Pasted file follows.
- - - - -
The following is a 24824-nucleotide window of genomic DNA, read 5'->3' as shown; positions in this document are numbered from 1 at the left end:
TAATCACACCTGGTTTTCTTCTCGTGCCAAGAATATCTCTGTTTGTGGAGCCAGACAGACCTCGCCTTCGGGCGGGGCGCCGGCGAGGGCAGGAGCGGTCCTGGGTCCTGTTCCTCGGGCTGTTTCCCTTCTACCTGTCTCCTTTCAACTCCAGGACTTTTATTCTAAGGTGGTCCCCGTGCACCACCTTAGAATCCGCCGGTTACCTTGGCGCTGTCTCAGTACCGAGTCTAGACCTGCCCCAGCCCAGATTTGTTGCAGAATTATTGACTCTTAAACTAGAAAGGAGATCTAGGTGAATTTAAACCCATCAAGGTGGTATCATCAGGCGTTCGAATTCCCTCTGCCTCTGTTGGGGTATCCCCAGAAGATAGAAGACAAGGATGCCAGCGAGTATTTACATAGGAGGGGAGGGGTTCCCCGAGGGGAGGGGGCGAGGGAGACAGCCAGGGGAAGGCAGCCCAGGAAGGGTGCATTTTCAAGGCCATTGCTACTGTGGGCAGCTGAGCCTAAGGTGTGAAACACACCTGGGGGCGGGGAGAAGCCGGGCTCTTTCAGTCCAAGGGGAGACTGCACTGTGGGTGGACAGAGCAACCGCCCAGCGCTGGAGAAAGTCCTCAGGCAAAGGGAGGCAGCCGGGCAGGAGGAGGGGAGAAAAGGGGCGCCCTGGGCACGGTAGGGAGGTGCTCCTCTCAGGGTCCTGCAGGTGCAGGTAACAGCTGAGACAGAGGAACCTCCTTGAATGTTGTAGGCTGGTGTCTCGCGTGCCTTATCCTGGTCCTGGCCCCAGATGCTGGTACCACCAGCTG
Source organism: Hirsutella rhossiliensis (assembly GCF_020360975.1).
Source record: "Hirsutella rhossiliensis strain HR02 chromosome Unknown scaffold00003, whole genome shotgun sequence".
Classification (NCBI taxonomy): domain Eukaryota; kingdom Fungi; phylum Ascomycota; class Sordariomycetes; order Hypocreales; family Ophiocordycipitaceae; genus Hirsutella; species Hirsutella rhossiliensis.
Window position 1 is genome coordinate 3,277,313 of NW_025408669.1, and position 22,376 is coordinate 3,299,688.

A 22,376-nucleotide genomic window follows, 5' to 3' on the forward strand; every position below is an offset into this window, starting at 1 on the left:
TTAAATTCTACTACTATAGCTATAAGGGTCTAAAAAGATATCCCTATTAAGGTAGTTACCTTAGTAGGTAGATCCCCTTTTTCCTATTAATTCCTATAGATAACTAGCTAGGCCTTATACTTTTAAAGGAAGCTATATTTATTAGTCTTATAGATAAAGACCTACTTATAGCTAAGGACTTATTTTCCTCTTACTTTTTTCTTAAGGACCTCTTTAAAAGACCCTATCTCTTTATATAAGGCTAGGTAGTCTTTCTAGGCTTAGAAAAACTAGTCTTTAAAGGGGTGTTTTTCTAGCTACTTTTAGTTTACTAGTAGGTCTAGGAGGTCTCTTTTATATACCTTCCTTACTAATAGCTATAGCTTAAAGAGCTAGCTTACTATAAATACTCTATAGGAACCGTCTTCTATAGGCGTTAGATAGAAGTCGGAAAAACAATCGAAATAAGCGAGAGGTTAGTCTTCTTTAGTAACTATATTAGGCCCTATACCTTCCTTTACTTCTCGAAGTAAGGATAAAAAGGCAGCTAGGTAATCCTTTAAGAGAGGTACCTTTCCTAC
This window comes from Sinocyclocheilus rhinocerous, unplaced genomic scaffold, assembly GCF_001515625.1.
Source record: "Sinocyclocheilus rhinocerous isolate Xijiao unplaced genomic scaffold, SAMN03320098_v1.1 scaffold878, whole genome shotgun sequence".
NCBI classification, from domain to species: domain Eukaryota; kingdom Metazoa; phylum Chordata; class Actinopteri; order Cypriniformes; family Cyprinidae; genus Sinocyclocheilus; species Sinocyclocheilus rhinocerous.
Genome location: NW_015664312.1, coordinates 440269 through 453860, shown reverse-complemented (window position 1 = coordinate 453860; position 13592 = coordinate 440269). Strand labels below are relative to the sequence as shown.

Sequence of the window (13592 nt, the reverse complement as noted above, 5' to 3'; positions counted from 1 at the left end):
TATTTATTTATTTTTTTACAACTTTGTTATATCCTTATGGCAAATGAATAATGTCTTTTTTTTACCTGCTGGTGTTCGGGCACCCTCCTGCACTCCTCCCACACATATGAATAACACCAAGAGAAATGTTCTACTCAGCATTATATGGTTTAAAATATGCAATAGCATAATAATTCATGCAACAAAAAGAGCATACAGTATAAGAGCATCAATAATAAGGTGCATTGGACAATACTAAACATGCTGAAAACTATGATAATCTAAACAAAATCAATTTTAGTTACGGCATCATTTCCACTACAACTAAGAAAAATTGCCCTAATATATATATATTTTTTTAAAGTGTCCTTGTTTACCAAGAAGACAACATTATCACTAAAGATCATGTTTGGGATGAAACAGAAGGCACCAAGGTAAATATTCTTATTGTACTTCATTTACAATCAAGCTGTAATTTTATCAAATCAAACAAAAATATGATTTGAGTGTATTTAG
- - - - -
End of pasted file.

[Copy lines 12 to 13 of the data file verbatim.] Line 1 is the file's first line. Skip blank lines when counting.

Genome location: NW_015664312.1, coordinates 440269 through 453860, shown reverse-complemented (window position 1 = coordinate 453860; position 13592 = coordinate 440269). Strand labels below are relative to the sequence as shown.

Sequence of the window (13592 nt, the reverse complement as noted above, 5' to 3'; positions counted from 1 at the left end):